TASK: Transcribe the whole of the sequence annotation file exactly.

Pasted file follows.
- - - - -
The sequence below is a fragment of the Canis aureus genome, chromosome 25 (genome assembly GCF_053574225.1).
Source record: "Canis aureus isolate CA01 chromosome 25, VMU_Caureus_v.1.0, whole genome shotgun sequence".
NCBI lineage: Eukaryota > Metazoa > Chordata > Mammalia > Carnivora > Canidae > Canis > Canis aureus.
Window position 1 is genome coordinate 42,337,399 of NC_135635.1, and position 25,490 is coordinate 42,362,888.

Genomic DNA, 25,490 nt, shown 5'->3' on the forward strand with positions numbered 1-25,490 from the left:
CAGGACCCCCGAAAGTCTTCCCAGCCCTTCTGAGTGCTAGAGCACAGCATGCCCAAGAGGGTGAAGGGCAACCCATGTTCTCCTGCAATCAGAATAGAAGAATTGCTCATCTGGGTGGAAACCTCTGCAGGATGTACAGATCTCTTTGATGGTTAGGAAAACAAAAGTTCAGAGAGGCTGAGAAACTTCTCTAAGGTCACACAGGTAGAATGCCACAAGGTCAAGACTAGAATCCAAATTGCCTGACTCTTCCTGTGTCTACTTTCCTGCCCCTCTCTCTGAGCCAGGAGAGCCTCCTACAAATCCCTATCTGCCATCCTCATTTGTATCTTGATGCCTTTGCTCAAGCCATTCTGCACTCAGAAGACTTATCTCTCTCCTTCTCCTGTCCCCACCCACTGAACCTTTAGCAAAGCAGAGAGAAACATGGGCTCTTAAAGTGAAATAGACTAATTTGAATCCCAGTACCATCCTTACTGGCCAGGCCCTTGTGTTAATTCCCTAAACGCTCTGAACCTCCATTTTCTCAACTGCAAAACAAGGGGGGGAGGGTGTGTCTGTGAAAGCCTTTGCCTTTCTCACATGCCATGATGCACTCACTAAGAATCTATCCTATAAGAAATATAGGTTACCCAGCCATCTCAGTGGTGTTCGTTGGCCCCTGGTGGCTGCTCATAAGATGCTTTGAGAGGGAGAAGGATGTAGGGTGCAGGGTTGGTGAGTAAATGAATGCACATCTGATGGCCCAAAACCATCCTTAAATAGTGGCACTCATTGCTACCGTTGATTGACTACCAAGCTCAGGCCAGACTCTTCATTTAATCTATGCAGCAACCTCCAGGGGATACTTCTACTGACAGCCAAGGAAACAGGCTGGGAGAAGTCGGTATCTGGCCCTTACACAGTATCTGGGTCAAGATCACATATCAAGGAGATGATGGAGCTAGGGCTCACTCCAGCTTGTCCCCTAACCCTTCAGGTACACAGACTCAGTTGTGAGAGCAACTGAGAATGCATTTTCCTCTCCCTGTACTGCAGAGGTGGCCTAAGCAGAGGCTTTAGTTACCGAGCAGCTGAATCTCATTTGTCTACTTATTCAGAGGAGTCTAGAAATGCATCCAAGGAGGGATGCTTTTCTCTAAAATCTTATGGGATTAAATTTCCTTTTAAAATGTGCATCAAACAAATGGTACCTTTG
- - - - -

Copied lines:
The sequence below is a fragment of the Canis aureus genome, chromosome 25 (genome assembly GCF_053574225.1).
Source record: "Canis aureus isolate CA01 chromosome 25, VMU_Caureus_v.1.0, whole genome shotgun sequence".
NCBI lineage: Eukaryota > Metazoa > Chordata > Mammalia > Carnivora > Canidae > Canis > Canis aureus.
Window position 1 is genome coordinate 42,337,399 of NC_135635.1, and position 25,490 is coordinate 42,362,888.

Genomic DNA, 25,490 nt, shown 5'->3' on the forward strand with positions numbered 1-25,490 from the left:
CAGGACCCCCGAAAGTCTTCCCAGCCCTTCTGAGTGCTAGAGCACAGCATGCCCAAGAGGGTGAAGGGCAACCCATGTTCTCCTGCAATCAGAATAGAAGAATTGCTCATCTGGGTGGAAACCTCTGCAGGATGTACAGATCTCTTTGATGGTTAGGAAAACAAAAGTTCAGAGAGGCTGAGAAACTTCTCTAAGGTCACACAGGTAGAATGCCACAAGGTCAAGACTAGAATCCAAATTGCCTGACTCTTCCTGTGTCTACTTTCCTGCCCCTCTCTCTGAGCCAGGAGAGCCTCCTACAAATCCCTATCTGCCATCCTCATTTGTATCTTGATGCCTTTGCTCAAGCCATTCTGCACTCAGAAGACTTATCTCTCTCCTTCTCCTGTCCCCACCCACTGAACCTTTAGCAAAGCAGAGAGAAACATGGGCTCTTAAAGTGAAATAGACTAATTTGAATCCCAGTACCATCCTTACTGGCCAGGCCCTTGTGTTAATTCCCTAAACGCTCTGAACCTCCATTTTCTCAACTGCAAAACAAGGGGGGGAGGGTGTGTCTGTGAAAGCCTTTGCCTTTCTCACATGCCATGATGCACTCACTAAGAATCTATCCTATAAGAAATATAGGTTACCCAGCCATCTCAGTGGTGTTCGTTGGCCCCTGGTGGCTGCTCATAAGATGCTTTGAGAGGGAGAAGGATGTAGGGTGCAGGGTTGGTGAGTAAATGAATGCACATCTGATGGCCCAAAACCATCCTTAAATAGTGGCACTCATTGCTACCGTTGATTGACTACCAAGCTCAGGCCAGACTCTTCATTTAATCTATGCAGCAACCTCCAGGGGATACTTCTACTGACAGCCAAGGAAACAGGCTGGGAGAAGTCGGTATCTGGCCCTTACACAGTATCTGGGTCAAGATCACATATCAAGGAGATGATGGAGCTAGGGCTCACTCCAGCTTGTCCCCTAACCCTTCAGGTACACAGACTCAGTTGTGAGAGCAACTGAGAATGCATTTTCCTCTCCCTGTACTGCAGAGGTGGCCTAAGCAGAGGCTTTAGTTACCGAGCAGCTGAATCTCATTTGTCTACTTATTCAGAGGAGTCTAGAAATGCATCCAAGGAGGGATGCTTTTCTCTAAAATCTTATGGGATTAAATTTCCTTTTAAAATGTGCATCAAACAAATGGTACCTTTG